Here is a basic recipe for the sugar glaze;
1.5 cups icing sugar, sifted
3 Tbsp hot water
1 tsp vanilla paste
Add all the ingredients to a bowl and whisk together until shiny, then pour over the top of the warm scrolls.
I hope you enjoy these vegan apple pie scrolls with cream cheese frosting. If you make them we would LOVE an honest review or comment below- it helps us write better recipes and others find our work.
If you are looking for more delicious baked recipes you might like
- Vegan apple pie scrolls with cream cheese frosting
- No bake vegan brownie with almond butter frosting
- Paleo vegan chocolate bread
- Fudgy vegan brownies
- Grain free vegan breakfast cookies
If you want the most sticky, jammy, fluffy and easy blueberry scrolls then here they are! Topped with homemade labneh frosting and quality blueberry jam they are so rewarding to make and share with loved ones.
- 3 cups (450g) – 3 1/2 cups plain flour, plus extra*
- 2 tsp (10g) instant dried yeast (see notes)
- 1 tsp ground cinnamon
- 1/2 cup (125g) Greek yoghurt, at room temperature
- 3 Tbsp (60g) honey
- 1/3 tsp fine salt
- 1 cup (250g) milk of choice (see notes)
- 1 small jar jar blueberry jam
- 2 Tbsp lemon zest
- 1 cup blueberries, fresh or frozen
- 1 tbsp butter, melted
Make the dough
- I recommend using scales for this recipe, and testing that your yeast is active (ensure your yeast is less than 6 months old). Sift the 450g of flour and cinnamon to a large mixing bowl and make a well. Add in yeast to the well and cover with flour, then add yoghurt, honey and salt to the bowl. Hiding the yeast is important to keep it away from the salt, which would otherwise deactivate the yeast. Set aside.
- Warm the milk in a saucepan until it is around 40-50 C. If you do not have a thermometer you can use your finger to test- the milk should feel fairly warm, but still comfortable and not hot- it absolutely must not be very hot as it will kill the yeast. Pour the warm milk into the flour mix and, using a wooden spoon, combine until the dough becomes too thick to stir. Flour the benchtop and place dough on top. Kneed for 7-15 minutes or until the dough becomes smooth, soft and elastic (more kneeling is generally better, to stretch the gluten and create softer buns), adding more flour only as needed to stop the dough sticking to your hands and the benchtop. Wash out your mixing bowl, dry and then lightly oil. Place dough into the bowl then cover and leave in a warm spot for 1 hour or until it doubles in size. Note– you can use a stand mixer for this whole process. Simply insert the dough hook and mix for around 5 minutes or until the dough is smooth and elastic. After this point transfer to a bowl as listed above. Note 2: The dough should double in size, however you can use your finger to further test the dough (as it can take significantly longer to rise if not warm enough). Gently make an indent and if the indent stays in place (or very slowly returns to its original position) the dough is finished proving. For further reading, see this post.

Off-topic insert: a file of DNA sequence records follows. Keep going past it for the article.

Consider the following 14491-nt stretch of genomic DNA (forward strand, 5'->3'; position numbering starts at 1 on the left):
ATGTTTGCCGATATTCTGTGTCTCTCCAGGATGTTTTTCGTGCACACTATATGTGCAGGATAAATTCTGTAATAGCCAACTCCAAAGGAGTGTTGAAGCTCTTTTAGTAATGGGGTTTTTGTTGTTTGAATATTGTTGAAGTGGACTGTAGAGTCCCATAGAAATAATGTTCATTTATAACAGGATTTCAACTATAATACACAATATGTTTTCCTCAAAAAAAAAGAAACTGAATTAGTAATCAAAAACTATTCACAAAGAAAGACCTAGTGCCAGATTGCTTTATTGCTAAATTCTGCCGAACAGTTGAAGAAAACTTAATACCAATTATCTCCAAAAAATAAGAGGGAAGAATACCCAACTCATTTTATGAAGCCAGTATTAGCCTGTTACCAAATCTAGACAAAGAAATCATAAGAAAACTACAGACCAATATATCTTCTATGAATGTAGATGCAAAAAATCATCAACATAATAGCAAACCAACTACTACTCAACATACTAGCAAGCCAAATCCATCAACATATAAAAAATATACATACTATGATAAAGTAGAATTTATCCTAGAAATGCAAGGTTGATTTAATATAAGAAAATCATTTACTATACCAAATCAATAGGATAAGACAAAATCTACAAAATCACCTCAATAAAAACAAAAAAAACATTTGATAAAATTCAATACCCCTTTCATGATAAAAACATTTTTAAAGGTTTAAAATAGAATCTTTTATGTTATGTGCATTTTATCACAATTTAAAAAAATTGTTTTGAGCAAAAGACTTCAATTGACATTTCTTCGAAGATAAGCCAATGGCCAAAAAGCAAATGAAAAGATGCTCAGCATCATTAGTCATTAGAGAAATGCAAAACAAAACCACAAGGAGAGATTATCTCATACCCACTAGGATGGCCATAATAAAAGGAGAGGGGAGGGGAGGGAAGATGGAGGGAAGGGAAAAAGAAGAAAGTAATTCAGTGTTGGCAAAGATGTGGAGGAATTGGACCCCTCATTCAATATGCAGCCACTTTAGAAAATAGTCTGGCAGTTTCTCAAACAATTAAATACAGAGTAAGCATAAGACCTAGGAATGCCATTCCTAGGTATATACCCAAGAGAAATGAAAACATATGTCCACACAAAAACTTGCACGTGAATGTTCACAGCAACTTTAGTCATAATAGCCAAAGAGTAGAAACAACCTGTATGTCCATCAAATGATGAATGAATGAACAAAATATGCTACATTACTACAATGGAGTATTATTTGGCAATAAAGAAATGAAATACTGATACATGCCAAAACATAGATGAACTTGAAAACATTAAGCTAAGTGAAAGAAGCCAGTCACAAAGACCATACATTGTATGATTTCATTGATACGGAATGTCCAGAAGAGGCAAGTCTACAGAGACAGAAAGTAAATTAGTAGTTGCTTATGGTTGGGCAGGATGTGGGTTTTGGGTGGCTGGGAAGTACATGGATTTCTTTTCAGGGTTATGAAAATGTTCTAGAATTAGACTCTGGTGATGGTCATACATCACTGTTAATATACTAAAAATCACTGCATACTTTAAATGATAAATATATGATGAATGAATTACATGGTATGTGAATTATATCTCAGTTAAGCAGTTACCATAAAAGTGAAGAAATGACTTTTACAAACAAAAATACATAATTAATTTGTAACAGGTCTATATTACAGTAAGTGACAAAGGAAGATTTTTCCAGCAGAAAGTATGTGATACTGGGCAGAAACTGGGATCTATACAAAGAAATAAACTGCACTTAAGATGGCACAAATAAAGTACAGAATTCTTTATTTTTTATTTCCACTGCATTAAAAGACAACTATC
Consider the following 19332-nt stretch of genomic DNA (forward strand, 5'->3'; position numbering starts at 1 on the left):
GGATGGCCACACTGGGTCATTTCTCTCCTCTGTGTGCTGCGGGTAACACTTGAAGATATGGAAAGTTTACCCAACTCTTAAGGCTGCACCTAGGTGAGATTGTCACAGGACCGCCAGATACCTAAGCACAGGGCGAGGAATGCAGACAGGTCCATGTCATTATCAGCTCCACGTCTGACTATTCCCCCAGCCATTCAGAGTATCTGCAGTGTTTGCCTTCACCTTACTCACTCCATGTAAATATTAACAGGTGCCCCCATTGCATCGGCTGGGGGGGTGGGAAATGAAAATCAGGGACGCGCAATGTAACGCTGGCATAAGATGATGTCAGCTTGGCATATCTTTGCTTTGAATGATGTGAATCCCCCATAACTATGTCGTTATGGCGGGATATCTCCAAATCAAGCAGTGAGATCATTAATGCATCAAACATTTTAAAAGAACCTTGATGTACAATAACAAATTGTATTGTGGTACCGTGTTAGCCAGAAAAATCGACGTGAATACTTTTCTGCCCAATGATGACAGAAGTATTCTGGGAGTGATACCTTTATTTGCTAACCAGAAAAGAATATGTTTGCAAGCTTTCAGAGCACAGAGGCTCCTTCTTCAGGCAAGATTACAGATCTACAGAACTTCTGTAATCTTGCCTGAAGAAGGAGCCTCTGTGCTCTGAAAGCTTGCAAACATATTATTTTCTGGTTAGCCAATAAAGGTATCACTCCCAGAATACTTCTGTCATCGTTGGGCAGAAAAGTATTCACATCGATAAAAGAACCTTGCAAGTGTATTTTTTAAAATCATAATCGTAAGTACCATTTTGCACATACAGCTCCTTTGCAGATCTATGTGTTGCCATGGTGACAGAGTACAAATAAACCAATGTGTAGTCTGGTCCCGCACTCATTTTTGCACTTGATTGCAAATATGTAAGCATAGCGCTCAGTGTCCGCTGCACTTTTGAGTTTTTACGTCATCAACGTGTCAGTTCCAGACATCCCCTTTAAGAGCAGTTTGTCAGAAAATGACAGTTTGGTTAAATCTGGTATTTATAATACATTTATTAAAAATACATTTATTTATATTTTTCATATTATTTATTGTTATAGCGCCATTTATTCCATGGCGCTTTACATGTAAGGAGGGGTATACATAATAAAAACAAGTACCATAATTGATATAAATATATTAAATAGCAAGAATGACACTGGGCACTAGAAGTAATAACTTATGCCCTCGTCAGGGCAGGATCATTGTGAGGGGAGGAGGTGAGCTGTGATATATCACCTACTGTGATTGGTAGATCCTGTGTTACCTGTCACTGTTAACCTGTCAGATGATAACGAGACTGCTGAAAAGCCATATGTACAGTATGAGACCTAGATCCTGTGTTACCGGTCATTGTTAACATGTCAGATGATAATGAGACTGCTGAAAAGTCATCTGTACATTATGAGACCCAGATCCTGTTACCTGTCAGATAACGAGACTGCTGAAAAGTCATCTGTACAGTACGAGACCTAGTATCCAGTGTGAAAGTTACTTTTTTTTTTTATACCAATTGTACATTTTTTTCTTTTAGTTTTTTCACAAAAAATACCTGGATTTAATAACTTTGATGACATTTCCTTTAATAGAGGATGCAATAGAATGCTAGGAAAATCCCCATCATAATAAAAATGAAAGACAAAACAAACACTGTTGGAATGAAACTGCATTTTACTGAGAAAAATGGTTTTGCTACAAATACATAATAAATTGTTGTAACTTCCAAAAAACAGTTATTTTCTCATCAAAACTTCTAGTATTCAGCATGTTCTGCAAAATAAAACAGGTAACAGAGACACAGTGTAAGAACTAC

Fill the dough
- Grease a large, deep dish baking tray (ours was 33cm x 25cm) with butter or oil and also set this aside. After the dough has risen flour the bench and roll out the dough to a large rectangle. Take time to create an even thickness, around 1/2-1cm thick. You want to create a rectangle and not a square- so aim for a long rectangle.
- Spread around 3/4 of the blueberry jam over the dough. Use a spoon of knife to cover the entire surface, then sprinkle with lemon zest and the blueberries.